Recession may still grip Britain

Britain’s National Statistics Office is due to release figures Friday that will reveal whether Britain did in fact emerge from recession at the end of last year, as previously reported.

LONDON — Britain’s National Statistics Office is due to release figures Friday that will reveal whether Britain did in fact emerge from recession at the end of last year, as previously reported.

Economists have in recent days reconsidered their expectations that a 0.1 per cent rise in gross domestic product in the fourth quarter would be revised upward in new data due out Friday — with some warning of a downward revision instead.

The perilous state of the British economy is expected to be a major issue in an upcoming general election and news that the country has not yet escaped the downturn would be a blow to British Prime Minister Gordon Brown’s Labour Party in what is expected to be a closely fought campaign.

The rise in GDP in the last quarter of 2009 had officially ended an 18-month downturn, the country’s worst recession since the Second World War.

It was an early estimate on how the economy fared over the quarter, based on around 40 per cent of the data that will eventually form the third and final revision of the figure. Friday’s estimate is the second report from the Office for National Statistics — the third update is due at the end of next month.

Economists had anticipated a small upward revision on Friday, but that expectation was knocked on Thursday by figures showing a 5.8 per cent drop in business investment in the same quarter.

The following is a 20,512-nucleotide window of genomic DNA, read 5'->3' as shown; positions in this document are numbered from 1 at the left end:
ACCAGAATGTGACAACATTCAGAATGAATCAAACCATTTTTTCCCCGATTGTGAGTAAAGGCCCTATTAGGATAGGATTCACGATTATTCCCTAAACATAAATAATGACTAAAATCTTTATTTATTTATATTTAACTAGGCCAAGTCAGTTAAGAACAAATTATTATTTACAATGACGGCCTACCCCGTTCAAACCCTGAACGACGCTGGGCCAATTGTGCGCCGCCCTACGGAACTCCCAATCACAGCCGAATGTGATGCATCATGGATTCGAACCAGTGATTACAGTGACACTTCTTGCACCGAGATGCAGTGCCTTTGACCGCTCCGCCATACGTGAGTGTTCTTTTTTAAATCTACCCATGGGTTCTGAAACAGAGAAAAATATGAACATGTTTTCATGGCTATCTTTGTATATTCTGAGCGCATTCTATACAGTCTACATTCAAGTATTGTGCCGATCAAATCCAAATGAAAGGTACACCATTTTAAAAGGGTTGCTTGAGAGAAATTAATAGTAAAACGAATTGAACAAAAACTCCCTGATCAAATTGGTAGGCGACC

“The substantial fall in business investment is a horrible surprise and extremely disappointing,” said IHS Global Insight economist Howard Archer. “It dilutes hopes of an upward revision on Friday . . . and even raises the spectre that this minimal growth could be revised away.”

Britain was already the last major economy to return to growth after the global credit squeeze. It was hit particularly hard because of its huge banking and financial-services sector centred in London, which had to be propped up by the government’s multibillion-pound bailout of major banks, and higher levels of personal debt among consumers. Like the U.S., it also faced a collapsed real estate bubble.

The fallout cost the country 100 billion pounds (C$162 billion) in lost output as GDP shrank 5.9 per cent from peak to trough. Some 1.3 million people were laid off, unemployment rose as high as 7.9 per cent and around 50,000 families had their homes repossessed.

The European Commission has lowered its forecast for UK economic growth this year to 0.6 per cent, from the 0.8 per cent it predicted in November. The Commission kept its broader growth forecast for the 27-country European Union at 0.7 per cent.

The Commission’s projections are far lower than the British government’s own forecasts for growth this year of one-1.5 per cent and further growth of 3.5 per cent in each of 2011 and 2012. They also provide a sharp contrast between European growth and International Monetary Fund forecasts of world economic growth of four per cent and U.S. growth of 2.7 per cent.